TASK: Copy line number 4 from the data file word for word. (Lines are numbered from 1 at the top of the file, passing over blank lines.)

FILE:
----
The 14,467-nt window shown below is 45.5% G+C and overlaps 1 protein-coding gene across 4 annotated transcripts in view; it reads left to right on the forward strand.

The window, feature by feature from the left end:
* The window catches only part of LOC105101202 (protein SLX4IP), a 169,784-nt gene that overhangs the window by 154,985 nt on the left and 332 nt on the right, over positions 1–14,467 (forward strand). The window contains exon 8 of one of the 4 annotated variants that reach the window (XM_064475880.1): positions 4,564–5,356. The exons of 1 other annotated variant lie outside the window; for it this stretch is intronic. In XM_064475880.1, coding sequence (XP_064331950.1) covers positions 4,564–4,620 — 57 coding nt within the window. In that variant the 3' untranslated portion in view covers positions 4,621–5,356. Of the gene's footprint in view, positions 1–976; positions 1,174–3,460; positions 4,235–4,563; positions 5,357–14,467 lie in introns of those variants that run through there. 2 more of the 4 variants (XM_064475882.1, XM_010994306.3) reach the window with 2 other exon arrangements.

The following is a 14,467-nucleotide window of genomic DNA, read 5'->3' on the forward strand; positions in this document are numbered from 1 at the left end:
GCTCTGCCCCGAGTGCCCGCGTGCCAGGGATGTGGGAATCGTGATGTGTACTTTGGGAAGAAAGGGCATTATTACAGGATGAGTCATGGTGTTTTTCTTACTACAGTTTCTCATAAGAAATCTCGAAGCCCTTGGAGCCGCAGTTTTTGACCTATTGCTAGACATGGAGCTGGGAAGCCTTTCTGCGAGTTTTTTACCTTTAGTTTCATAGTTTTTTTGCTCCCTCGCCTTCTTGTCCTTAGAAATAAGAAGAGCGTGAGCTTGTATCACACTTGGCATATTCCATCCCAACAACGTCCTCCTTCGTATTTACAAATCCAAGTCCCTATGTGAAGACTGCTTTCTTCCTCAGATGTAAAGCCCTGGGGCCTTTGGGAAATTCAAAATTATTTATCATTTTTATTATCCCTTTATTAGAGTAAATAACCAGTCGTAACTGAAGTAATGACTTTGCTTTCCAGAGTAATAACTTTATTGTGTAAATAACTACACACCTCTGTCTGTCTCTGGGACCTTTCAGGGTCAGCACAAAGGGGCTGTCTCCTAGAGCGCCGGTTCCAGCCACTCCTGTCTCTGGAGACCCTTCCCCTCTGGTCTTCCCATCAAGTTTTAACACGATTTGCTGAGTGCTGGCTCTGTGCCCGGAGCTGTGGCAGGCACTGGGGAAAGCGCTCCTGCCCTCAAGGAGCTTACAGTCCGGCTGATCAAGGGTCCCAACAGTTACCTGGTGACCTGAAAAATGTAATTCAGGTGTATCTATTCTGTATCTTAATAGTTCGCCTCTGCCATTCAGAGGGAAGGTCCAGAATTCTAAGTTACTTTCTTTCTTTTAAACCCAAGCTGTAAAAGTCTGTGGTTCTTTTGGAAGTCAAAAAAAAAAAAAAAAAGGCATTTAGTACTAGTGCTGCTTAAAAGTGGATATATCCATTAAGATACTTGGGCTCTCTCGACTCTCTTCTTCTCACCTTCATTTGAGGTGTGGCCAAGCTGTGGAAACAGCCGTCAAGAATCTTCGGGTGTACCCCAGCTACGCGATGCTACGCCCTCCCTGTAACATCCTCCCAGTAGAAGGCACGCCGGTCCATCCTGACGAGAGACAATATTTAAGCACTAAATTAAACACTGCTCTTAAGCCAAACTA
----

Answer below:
The following is a 14,467-nucleotide window of genomic DNA, read 5'->3' on the forward strand; positions in this document are numbered from 1 at the left end: